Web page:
After Jake easily knocks out the guard who finds him, we see him leaving the police station in no rush. His Mum and brother are waiting out front in the same 4×4 that is still parked outside the museum. The alarm goes off from inside the jail, guards run out while Jake awkwardly gets into the car from the roof. A gunshot from Francis sets off a fire fence. Mum Fratelli puts the car in gear and screeches away kicking off a car chase through the streets of a rainy, sleepy Astoria.

I leave the museum and I resume that old VHS in my mind from where I paused it. While the Fratellis are fast tailed by Astoria’s police cars, we meet the Goonies. Andy’s high school where she’s practicing with the cheerleaders has since been knocked down. Further on, Rosalita is crossing the street and she’s caught in the middle of the chase, cars whisking by her on both sides. The traffic light and the corner shop are still there but I wonder if this silent town has ever seen a real car chase.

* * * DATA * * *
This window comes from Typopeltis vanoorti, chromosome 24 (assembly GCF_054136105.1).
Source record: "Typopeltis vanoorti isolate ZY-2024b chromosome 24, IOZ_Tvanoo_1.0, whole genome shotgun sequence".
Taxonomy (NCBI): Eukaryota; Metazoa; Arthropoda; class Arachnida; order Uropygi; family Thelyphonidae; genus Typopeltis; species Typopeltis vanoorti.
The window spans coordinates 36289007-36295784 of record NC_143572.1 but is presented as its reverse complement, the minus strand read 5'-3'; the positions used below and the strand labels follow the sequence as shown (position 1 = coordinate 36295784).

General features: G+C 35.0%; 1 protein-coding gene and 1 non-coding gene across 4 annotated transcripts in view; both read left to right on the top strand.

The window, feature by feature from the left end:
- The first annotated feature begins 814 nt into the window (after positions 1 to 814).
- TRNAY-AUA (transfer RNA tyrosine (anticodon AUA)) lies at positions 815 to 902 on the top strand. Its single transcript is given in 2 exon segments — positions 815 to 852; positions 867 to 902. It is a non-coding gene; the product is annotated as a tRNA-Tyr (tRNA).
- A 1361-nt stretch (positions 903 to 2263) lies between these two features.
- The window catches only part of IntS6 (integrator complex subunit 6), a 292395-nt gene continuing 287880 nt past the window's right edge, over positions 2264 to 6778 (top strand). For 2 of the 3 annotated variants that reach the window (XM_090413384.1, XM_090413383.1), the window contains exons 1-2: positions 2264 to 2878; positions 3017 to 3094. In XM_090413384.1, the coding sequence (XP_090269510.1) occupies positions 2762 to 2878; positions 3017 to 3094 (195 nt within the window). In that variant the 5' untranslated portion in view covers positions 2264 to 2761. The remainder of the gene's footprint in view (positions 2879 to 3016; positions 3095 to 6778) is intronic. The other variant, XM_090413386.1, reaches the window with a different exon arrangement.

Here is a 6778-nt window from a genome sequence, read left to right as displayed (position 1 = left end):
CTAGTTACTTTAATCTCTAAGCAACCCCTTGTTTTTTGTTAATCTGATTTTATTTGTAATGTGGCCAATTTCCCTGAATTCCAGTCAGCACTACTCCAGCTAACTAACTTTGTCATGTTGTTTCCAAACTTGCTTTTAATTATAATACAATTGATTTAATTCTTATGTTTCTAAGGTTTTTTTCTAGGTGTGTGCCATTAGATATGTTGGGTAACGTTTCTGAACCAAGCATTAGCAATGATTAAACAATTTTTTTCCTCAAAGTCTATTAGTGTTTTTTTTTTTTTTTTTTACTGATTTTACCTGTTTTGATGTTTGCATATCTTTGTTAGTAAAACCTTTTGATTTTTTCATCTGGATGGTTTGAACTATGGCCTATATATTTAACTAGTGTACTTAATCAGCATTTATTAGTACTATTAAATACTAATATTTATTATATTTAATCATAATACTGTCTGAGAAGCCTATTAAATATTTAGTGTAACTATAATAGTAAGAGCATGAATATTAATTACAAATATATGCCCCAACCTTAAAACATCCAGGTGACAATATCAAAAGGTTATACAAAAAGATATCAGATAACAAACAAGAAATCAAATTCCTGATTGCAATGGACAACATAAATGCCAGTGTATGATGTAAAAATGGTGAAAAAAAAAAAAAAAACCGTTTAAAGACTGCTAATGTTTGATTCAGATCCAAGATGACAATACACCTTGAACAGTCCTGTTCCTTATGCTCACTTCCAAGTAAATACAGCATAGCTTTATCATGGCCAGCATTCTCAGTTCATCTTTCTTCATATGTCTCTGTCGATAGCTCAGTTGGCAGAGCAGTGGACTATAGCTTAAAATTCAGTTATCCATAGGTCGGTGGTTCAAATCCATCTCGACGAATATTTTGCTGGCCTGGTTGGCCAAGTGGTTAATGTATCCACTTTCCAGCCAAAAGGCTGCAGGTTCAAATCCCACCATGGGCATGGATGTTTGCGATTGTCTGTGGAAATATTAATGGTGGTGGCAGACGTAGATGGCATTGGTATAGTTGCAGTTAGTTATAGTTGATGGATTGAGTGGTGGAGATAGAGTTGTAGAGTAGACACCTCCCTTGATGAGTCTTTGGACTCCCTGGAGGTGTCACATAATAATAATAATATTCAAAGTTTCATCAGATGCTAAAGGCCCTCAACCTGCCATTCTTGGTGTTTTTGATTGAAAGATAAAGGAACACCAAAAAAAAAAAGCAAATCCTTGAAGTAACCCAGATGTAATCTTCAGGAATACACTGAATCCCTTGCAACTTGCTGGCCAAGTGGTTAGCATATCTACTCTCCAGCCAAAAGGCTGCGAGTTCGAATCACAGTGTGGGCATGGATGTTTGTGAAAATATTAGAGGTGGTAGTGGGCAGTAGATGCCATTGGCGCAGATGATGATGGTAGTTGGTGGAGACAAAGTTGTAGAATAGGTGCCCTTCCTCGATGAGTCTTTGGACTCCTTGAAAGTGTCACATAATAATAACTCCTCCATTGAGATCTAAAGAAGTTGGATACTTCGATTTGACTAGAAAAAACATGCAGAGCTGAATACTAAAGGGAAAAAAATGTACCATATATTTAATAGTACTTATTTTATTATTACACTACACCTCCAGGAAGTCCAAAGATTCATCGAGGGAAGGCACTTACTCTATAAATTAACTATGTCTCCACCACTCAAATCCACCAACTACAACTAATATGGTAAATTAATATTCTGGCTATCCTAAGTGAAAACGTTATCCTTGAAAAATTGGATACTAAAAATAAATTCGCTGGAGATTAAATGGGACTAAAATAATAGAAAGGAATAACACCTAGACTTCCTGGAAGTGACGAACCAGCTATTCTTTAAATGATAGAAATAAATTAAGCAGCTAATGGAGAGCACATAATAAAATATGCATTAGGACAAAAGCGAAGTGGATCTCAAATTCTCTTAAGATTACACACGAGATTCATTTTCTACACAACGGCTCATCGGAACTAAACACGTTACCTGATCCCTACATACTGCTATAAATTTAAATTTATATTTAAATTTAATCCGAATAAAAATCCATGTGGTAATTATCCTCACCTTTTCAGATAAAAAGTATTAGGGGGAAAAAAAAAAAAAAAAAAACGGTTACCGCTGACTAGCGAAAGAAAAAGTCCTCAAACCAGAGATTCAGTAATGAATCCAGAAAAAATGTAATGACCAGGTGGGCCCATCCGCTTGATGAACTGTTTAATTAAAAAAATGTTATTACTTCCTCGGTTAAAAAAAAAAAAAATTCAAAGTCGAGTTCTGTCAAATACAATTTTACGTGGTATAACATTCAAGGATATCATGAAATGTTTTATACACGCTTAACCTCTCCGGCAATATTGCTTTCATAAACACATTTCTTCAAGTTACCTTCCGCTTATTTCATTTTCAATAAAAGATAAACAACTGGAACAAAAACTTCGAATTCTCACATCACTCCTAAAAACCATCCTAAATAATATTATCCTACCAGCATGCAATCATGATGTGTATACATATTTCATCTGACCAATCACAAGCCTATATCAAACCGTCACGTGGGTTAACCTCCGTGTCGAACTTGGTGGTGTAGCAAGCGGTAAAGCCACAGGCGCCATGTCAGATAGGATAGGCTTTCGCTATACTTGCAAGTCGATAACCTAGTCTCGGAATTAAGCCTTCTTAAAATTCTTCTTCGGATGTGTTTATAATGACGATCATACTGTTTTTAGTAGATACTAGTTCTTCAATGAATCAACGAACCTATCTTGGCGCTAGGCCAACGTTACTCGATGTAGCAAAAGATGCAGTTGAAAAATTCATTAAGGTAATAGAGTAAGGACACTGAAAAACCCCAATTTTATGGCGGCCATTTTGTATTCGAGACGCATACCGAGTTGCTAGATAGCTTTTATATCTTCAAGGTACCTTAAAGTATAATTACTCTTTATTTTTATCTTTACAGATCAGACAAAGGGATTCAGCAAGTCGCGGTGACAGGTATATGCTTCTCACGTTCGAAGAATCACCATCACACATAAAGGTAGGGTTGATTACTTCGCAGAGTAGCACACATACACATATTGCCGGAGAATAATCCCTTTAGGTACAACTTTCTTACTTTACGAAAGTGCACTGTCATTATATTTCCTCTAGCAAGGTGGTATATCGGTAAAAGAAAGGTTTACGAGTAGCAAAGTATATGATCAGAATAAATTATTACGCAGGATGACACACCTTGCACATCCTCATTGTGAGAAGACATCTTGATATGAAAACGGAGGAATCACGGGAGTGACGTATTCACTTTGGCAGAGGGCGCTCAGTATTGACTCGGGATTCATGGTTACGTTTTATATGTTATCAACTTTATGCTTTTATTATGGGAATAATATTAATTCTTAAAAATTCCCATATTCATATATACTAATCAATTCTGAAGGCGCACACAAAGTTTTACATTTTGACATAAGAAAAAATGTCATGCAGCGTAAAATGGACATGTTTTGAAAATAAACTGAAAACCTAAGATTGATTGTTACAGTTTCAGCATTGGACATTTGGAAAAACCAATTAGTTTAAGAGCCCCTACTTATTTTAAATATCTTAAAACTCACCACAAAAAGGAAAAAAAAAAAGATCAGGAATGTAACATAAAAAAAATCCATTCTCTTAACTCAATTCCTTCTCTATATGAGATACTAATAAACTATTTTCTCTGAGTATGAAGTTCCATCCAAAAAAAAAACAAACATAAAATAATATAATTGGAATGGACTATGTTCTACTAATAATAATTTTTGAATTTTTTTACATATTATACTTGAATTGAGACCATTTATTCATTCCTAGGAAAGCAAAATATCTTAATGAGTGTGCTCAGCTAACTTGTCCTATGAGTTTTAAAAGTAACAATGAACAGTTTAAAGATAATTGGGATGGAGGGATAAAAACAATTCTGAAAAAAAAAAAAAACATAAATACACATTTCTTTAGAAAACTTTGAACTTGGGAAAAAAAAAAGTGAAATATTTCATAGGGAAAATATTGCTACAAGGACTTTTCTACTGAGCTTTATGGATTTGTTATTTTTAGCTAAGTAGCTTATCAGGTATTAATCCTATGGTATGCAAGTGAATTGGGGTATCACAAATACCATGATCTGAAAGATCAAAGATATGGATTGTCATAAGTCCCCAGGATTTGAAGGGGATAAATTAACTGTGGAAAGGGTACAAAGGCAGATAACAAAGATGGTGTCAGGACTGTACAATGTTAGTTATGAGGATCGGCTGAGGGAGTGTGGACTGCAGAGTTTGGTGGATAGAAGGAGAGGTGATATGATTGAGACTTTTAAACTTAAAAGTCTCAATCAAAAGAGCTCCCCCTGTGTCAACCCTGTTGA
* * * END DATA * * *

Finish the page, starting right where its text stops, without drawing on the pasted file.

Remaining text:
Rosalita crossing

The crossing where Rosalita is caught in the car chase

Mouth is helping his father to fix the kitchen sink with a failing result for both. Stef and Data are at the docks, one fishing a crab out of a barrel and the other testing his latest, failing as well, invention. Both scenes were filmed at East End Mooring Basin (pretty much across the street from where Rosalita is almost run over). The spot is also where, further on in the prologue, the Fratellis end their chase before joining the ORV race… which takes them to a beach 40 kilometers from there with the flip of a scene. Today, East End Mooring Basin hosts a community of sea lions.

The Stop ‘n’ Snack

The Stop ‘n’ Snack